Consensus: Arena ramifications

The recently announced renovation that will transform Alexander Memorial Coliseum into the McCamish Pavilion is a welcomed physical upgrade for the dilapidated facility, but the change raises some historical and logistical concerns in the present and future. Overall, the design should allow fans to have better experience when going to watch Tech basketball and, along with strong on-court performance, could increase attendance to basketball games. The facility is also more representative of the historically strong basketball programs Tech has come to enjoy. This facility should also serve as a more welcoming venue for visitors to campus. While athletics is not the primary concern for the Institute, many outsiders’ dealings with Tech come solely through attendance of games or through watching the Jackets play on television. A world-class facility should only enhance Tech’s reputation with people who have limited knowledge of the Institute. The new Pavilion should act as a front door of sorts for Tech to the outside and surrounding community.

Unfortunately, the name change comes as a sad necessity. While the McCamish should be honored for their overly generous donations, losing the name of the legendary coach and athletic director William Alexander will be strange and a tough transition. Tech must never forget its history and embrace those who helped to build it. Something more substantial than a courtyard next to a major facility that once bore the man’s name is needed, and hopefully, in time, a more appropriate replacement will be found. In many situations, it seems money, not tradition wins out on campus, and while people who cherish Tech enough to make multi-million dollar donations are a vital part to making the Institute great, forgetting the legacy of the past will only undermine the greater good.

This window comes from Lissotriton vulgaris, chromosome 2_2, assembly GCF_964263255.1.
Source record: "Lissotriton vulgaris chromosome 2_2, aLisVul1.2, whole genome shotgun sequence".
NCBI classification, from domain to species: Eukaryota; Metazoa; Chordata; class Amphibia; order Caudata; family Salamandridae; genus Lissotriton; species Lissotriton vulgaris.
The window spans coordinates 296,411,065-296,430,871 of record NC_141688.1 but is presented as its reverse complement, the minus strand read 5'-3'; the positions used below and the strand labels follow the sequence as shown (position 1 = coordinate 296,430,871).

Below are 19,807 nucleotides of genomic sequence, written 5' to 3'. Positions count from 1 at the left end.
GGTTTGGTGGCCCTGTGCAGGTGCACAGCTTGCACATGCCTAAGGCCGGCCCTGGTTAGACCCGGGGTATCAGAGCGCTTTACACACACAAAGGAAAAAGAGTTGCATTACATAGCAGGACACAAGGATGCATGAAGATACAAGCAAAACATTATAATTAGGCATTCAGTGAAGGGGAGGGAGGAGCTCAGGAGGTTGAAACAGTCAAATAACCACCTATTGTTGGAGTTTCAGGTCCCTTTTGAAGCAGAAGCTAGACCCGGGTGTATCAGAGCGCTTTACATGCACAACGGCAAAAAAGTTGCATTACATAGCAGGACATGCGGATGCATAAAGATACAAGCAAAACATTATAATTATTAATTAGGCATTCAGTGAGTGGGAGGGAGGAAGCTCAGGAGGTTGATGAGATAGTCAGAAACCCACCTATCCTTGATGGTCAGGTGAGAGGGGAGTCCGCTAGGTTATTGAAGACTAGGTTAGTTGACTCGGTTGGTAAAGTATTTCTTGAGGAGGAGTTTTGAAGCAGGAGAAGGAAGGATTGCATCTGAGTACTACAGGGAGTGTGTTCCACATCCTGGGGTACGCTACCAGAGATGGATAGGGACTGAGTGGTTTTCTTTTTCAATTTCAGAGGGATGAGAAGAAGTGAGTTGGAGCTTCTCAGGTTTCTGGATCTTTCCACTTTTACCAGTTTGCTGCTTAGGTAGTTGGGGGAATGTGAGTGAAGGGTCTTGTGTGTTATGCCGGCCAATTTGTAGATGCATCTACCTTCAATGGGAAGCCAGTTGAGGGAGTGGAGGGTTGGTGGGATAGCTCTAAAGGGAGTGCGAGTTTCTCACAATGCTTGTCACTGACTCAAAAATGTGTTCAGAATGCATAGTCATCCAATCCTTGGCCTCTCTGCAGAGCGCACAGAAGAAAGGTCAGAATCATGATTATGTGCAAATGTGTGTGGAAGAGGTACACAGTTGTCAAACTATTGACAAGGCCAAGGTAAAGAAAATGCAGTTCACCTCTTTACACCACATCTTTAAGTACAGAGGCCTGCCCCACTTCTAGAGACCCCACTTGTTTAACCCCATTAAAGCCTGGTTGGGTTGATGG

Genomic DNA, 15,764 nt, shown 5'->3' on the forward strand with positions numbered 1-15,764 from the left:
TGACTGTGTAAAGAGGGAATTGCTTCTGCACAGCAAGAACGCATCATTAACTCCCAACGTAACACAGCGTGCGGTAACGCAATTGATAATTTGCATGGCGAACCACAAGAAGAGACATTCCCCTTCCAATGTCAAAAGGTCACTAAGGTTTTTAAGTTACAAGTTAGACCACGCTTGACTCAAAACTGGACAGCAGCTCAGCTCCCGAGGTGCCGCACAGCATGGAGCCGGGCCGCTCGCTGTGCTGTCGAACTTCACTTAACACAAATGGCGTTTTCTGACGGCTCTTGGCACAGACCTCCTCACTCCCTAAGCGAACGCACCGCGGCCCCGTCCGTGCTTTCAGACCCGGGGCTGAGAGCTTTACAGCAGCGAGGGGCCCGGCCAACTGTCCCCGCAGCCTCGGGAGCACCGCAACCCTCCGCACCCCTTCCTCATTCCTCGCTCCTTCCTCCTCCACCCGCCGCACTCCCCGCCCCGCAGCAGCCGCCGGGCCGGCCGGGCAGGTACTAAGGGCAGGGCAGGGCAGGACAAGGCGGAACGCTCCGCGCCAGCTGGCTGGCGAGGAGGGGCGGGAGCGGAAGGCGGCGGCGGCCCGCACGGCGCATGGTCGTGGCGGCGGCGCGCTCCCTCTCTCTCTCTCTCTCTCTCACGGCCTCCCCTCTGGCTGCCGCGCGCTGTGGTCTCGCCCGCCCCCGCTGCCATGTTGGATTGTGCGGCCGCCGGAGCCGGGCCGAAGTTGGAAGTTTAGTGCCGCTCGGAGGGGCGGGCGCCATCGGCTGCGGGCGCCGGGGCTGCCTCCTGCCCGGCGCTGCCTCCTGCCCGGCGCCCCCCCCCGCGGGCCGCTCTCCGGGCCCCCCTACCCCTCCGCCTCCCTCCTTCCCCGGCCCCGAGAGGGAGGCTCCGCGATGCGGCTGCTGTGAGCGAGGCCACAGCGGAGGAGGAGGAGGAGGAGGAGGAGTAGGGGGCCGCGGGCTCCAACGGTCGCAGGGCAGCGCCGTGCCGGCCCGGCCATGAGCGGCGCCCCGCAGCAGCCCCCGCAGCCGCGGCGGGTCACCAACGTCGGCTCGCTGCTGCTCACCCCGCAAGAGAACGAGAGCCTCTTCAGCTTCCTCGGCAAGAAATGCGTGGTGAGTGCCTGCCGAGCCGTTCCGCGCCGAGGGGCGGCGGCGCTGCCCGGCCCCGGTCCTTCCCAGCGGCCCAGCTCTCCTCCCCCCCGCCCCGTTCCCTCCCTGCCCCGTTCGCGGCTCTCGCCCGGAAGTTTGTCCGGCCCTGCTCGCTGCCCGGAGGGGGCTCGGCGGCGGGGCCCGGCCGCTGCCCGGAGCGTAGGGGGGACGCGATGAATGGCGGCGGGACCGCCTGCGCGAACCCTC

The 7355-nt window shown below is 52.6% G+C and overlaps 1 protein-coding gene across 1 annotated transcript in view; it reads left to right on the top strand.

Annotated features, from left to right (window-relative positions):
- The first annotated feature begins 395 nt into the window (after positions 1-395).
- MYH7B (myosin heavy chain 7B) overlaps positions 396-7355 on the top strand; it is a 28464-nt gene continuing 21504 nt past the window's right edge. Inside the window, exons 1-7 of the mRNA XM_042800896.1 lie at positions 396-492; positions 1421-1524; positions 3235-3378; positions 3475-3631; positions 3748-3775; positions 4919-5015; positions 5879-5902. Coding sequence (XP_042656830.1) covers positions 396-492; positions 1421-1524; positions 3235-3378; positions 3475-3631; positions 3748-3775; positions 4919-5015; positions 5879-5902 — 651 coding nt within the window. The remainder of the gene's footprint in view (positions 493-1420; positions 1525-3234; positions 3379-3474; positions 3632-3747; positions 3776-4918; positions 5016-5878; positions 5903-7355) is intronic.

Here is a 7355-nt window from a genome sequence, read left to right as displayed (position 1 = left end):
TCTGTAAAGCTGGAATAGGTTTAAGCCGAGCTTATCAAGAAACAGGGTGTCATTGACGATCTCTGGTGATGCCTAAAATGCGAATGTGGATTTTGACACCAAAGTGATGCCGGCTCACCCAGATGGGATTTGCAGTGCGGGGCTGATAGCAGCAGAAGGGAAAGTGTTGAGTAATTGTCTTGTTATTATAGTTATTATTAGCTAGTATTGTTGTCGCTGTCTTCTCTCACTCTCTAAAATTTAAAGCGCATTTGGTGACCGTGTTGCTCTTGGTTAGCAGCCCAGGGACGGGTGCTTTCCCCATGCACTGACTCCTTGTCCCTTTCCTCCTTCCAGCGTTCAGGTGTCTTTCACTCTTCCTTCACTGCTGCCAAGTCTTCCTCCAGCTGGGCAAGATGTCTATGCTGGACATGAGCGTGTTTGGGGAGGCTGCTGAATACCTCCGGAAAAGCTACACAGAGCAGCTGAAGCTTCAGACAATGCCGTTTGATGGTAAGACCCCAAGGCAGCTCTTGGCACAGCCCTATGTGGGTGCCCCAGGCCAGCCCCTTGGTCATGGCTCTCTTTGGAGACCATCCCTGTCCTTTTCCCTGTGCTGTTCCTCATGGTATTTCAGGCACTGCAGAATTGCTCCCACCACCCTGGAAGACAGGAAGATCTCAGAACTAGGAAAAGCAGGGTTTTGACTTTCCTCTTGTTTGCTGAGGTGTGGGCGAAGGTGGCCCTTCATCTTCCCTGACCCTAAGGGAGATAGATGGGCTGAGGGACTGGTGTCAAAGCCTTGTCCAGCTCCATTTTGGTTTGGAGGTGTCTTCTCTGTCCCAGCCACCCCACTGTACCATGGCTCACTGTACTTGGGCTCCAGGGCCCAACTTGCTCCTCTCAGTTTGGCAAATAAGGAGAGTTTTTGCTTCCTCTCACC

The 2011 basketball season will also be greatly, and potentially negatively, impacted by this major renovation. Every effort must be made to keep the games within a decent travel distance to campus. Shipping the team over thirty miles north to Gwinnett Arena will damage the basketball product and put it out of reach to many students. If no other venue proves plausible, then the Athletic Association (AA) needs to make transportations for students a top priority. While busing may seem too expensive to pursue in order to accommodate students, such expenses should be calculated in the total cost of using Gwinnett Arena, not as an unneeded extravagance that can be done without. If the AA fails to find some sort accommodation to allow students to attend the games, especially for underclassmen, a greater disconnect between the team and the student body may form, which can already be seen through the depleting student attendance at games.

The AA should also not expect students to balance their budget with increases in the Athletic Fee as result of the cost occurred from this project. The AA has made it a habit of charging students more over the recent years through previous increase in the fee and charging for season tickets for football, but that trend must be ebbed. Only five percent of the student body can attend a basketball game, and it should not be expected for the whole student body to fork over more money for a product so few students can use at the same time. If the AA does try to pursue an increase in the athletic fee, they must lay out their justification to student leadership so that its position can be made well understood by the entire student body. The student leadership must also ensure that there is broad support for any increase to the fee, from undergraduates and graduates alike. Any attempts to increase the fee without an open dialogue with the student body will be seen as underhanded and will strain relations between students and the AA.